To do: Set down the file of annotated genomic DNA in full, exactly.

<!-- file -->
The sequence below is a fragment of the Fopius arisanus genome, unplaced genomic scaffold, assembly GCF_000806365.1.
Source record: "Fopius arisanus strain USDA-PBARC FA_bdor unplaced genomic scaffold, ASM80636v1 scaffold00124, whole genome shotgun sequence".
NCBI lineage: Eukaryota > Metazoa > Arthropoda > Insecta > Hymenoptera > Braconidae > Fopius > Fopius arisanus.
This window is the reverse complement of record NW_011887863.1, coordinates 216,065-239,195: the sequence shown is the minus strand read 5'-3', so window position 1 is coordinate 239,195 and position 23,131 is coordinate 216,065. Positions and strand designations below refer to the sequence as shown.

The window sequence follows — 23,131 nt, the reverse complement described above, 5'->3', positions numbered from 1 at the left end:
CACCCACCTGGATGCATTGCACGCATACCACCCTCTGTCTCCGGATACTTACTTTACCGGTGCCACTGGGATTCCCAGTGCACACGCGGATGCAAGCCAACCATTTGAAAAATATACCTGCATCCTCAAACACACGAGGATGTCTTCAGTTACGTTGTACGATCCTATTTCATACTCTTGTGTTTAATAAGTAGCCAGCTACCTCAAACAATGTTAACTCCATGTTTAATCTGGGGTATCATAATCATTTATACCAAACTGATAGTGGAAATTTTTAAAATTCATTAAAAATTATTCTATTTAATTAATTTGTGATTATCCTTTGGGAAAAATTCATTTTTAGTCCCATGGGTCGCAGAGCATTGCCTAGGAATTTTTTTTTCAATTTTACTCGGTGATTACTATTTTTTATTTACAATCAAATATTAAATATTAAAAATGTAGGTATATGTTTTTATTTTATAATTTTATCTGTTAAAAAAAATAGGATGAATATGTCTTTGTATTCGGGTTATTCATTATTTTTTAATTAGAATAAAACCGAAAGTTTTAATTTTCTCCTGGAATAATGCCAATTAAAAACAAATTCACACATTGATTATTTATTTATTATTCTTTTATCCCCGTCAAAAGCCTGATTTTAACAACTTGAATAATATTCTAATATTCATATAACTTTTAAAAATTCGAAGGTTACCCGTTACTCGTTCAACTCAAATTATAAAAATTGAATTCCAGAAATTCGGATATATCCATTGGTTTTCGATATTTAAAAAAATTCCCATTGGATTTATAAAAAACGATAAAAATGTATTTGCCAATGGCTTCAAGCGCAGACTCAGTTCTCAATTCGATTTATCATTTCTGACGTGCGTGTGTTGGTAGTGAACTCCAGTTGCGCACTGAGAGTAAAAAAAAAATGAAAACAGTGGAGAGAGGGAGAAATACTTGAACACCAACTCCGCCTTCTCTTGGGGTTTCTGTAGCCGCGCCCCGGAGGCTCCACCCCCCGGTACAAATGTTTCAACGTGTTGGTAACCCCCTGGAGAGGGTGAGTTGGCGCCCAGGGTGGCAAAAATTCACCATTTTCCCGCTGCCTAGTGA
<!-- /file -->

The sequence below is a fragment of the Fopius arisanus genome, unplaced genomic scaffold, assembly GCF_000806365.1.
Source record: "Fopius arisanus strain USDA-PBARC FA_bdor unplaced genomic scaffold, ASM80636v1 scaffold00124, whole genome shotgun sequence".
NCBI lineage: Eukaryota > Metazoa > Arthropoda > Insecta > Hymenoptera > Braconidae > Fopius > Fopius arisanus.
This window is the reverse complement of record NW_011887863.1, coordinates 216,065-239,195: the sequence shown is the minus strand read 5'-3', so window position 1 is coordinate 239,195 and position 23,131 is coordinate 216,065. Positions and strand designations below refer to the sequence as shown.

The window sequence follows — 23,131 nt, the reverse complement described above, 5'->3', positions numbered from 1 at the left end:
CACCCACCTGGATGCATTGCACGCATACCACCCTCTGTCTCCGGATACTTACTTTACCGGTGCCACTGGGATTCCCAGTGCACACGCGGATGCAAGCCAACCATTTGAAAAATATACCTGCATCCTCAAACACACGAGGATGTCTTCAGTTACGTTGTACGATCCTATTTCATACTCTTGTGTTTAATAAGTAGCCAGCTACCTCAAACAATGTTAACTCCATGTTTAATCTGGGGTATCATAATCATTTATACCAAACTGATAGTGGAAATTTTTAAAATTCATTAAAAATTATTCTATTTAATTAATTTGTGATTATCCTTTGGGAAAAATTCATTTTTAGTCCCATGGGTCGCAGAGCATTGCCTAGGAATTTTTTTTTCAATTTTACTCGGTGATTACTATTTTTTATTTACAATCAAATATTAAATATTAAAAATGTAGGTATATGTTTTTATTTTATAATTTTATCTGTTAAAAAAAATAGGATGAATATGTCTTTGTATTCGGGTTATTCATTATTTTTTAATTAGAATAAAACCGAAAGTTTTAATTTTCTCCTGGAATAATGCCAATTAAAAACAAATTCACACATTGATTATTTATTTATTATTCTTTTATCCCCGTCAAAAGCCTGATTTTAACAACTTGAATAATATTCTAATATTCATATAACTTTTAAAAATTCGAAGGTTACCCGTTACTCGTTCAACTCAAATTATAAAAATTGAATTCCAGAAATTCGGATATATCCATTGGTTTTCGATATTTAAAAAAATTCCCATTGGATTTATAAAAAACGATAAAAATGTATTTGCCAATGGCTTCAAGCGCAGACTCAGTTCTCAATTCGATTTATCATTTCTGACGTGCGTGTGTTGGTAGTGAACTCCAGTTGCGCACTGAGAGTAAAAAAAAAATGAAAACAGTGGAGAGAGGGAGAAATACTTGAACACCAACTCCGCCTTCTCTTGGGGTTTCTGTAGCCGCGCCCCGGAGGCTCCACCCCCCGGTACAAATGTTTCAACGTGTTGGTAACCCCCTGGAGAGGGTGAGTTGGCGCCCAGGGTGGCAAAAATTCACCATTTTCCCGCTGCCTAGTGA